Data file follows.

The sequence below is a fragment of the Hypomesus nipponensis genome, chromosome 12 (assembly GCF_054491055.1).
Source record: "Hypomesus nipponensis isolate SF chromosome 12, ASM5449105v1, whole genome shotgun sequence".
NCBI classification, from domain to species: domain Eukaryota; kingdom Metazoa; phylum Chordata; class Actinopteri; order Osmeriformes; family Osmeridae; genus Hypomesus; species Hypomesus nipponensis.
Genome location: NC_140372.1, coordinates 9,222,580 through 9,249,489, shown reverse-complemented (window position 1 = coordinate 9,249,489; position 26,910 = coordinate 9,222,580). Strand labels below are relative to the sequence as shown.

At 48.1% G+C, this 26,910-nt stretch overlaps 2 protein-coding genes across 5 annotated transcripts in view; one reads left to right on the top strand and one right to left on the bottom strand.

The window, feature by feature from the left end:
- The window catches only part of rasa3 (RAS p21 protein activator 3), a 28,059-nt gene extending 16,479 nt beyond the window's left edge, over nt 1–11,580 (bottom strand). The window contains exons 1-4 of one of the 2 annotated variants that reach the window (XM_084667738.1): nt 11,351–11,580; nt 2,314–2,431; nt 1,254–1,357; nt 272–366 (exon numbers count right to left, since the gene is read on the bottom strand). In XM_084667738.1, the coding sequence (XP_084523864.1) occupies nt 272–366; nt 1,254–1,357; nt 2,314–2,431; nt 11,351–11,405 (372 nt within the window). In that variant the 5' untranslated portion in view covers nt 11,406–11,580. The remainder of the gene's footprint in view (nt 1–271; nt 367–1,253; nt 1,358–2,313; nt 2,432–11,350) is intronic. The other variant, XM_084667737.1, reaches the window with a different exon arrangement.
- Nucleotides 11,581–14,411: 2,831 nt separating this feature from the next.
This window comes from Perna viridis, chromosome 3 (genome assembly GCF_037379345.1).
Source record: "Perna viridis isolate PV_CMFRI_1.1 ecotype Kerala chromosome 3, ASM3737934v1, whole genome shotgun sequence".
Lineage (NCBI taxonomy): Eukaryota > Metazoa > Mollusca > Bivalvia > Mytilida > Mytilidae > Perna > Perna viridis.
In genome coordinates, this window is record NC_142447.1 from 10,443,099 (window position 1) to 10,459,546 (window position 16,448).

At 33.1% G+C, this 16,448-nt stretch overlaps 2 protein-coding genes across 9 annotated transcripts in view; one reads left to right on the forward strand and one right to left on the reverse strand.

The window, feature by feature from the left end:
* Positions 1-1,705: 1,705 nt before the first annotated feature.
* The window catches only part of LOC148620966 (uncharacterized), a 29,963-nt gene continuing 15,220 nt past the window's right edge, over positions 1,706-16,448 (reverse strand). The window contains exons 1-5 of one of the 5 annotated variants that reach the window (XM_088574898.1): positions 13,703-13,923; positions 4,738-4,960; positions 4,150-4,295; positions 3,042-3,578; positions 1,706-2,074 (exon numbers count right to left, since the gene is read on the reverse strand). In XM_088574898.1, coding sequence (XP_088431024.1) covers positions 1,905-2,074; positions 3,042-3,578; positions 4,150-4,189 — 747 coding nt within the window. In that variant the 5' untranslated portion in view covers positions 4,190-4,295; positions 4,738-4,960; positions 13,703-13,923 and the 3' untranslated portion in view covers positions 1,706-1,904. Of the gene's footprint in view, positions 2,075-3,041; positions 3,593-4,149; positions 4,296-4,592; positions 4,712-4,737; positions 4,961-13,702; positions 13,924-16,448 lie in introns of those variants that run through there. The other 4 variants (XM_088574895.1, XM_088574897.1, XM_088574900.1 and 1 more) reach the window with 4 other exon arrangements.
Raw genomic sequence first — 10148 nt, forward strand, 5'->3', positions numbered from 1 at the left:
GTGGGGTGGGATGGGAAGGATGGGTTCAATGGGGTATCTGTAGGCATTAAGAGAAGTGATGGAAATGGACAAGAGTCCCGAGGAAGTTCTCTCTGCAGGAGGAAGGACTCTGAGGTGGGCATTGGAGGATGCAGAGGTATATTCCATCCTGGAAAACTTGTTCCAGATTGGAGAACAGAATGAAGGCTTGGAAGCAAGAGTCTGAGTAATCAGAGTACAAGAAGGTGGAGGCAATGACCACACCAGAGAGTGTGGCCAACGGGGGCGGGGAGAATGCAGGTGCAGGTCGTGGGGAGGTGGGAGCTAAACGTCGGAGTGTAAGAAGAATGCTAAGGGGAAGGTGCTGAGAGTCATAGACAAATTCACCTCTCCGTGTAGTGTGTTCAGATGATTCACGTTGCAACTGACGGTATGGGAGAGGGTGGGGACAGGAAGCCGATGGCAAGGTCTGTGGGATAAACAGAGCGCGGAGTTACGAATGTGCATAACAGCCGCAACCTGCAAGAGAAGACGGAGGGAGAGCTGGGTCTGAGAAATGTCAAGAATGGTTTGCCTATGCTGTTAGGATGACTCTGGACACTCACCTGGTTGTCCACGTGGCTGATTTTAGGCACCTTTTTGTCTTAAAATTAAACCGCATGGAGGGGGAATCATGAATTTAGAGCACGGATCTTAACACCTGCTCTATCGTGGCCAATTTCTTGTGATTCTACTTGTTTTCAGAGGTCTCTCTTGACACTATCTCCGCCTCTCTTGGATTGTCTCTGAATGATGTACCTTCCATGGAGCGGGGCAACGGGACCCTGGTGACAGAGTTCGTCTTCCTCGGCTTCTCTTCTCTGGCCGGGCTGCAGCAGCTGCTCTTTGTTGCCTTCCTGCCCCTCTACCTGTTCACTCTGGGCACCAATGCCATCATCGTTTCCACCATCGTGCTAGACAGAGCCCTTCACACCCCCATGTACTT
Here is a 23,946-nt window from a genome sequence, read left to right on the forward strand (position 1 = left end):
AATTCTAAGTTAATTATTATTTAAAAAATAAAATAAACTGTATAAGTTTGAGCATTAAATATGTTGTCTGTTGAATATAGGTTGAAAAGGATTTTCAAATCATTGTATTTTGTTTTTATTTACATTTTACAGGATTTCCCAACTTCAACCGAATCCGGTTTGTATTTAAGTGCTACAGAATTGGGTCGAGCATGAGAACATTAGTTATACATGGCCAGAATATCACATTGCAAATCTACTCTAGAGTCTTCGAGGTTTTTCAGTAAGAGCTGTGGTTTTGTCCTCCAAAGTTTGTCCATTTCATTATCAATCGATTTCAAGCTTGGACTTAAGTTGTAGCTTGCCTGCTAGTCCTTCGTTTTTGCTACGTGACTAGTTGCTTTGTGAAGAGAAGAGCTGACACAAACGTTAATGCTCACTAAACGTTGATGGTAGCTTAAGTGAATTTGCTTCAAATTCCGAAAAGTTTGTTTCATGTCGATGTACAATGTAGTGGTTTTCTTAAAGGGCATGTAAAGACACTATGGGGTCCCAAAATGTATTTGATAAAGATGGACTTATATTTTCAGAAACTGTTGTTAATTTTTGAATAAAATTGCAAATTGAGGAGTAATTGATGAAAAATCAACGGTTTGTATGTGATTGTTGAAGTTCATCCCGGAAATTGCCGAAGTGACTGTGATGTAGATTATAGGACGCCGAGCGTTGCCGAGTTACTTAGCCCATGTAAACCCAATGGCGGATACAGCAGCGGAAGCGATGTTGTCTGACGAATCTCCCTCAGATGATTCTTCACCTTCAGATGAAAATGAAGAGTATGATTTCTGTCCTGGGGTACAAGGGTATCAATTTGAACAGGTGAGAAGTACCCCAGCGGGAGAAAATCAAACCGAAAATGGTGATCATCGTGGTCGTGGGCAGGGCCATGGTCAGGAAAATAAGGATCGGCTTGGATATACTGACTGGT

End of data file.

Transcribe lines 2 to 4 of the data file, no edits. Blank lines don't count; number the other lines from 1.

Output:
Source record: "Hypomesus nipponensis isolate SF chromosome 12, ASM5449105v1, whole genome shotgun sequence".
NCBI classification, from domain to species: domain Eukaryota; kingdom Metazoa; phylum Chordata; class Actinopteri; order Osmeriformes; family Osmeridae; genus Hypomesus; species Hypomesus nipponensis.
Genome location: NC_140372.1, coordinates 9,222,580 through 9,249,489, shown reverse-complemented (window position 1 = coordinate 9,249,489; position 26,910 = coordinate 9,222,580). Strand labels below are relative to the sequence as shown.